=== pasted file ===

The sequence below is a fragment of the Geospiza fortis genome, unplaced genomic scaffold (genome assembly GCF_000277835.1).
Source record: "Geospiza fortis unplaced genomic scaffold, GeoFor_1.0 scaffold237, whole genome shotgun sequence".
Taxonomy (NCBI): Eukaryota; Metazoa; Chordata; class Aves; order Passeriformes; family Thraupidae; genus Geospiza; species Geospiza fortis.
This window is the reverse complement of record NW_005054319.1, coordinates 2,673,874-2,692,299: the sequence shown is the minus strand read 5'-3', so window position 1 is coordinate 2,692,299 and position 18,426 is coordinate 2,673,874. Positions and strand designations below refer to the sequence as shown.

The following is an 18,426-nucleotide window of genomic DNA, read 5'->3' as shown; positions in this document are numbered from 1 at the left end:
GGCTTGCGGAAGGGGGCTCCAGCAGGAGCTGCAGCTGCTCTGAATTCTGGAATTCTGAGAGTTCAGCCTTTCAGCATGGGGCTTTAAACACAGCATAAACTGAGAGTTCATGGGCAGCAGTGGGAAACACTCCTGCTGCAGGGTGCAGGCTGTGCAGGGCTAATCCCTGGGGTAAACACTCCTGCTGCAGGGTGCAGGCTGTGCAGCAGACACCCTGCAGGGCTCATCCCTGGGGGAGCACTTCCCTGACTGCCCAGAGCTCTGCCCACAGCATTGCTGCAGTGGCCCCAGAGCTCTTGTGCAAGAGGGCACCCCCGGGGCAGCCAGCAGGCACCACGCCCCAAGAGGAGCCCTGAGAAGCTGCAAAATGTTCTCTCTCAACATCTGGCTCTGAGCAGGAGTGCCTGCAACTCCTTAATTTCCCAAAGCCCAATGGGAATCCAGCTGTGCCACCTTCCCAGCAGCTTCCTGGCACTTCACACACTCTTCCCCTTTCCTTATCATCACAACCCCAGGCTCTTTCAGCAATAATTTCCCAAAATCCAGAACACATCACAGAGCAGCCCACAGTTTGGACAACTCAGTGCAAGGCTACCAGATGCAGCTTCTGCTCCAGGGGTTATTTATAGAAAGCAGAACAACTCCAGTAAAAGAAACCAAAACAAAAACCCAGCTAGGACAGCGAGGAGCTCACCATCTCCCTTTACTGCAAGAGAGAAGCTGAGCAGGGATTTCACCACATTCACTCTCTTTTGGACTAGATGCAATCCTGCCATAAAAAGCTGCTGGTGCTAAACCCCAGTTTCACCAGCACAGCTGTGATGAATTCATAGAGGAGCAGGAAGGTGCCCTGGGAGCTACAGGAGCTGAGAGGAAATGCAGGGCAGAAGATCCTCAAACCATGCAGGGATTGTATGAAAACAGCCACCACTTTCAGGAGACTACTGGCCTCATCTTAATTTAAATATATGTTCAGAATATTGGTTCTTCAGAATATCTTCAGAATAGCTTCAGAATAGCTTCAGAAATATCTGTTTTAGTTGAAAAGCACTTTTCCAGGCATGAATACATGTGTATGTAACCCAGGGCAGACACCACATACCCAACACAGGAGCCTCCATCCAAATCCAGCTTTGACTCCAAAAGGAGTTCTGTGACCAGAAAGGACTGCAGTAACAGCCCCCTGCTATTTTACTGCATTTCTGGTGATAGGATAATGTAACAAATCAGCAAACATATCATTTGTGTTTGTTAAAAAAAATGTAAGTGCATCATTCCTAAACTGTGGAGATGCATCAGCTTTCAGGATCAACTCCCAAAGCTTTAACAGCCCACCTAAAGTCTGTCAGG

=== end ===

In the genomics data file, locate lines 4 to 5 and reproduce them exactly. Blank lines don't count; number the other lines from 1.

This window is the reverse complement of record NW_005054319.1, coordinates 2,673,874-2,692,299: the sequence shown is the minus strand read 5'-3', so window position 1 is coordinate 2,692,299 and position 18,426 is coordinate 2,673,874. Positions and strand designations below refer to the sequence as shown.

The following is an 18,426-nucleotide window of genomic DNA, read 5'->3' as shown; positions in this document are numbered from 1 at the left end: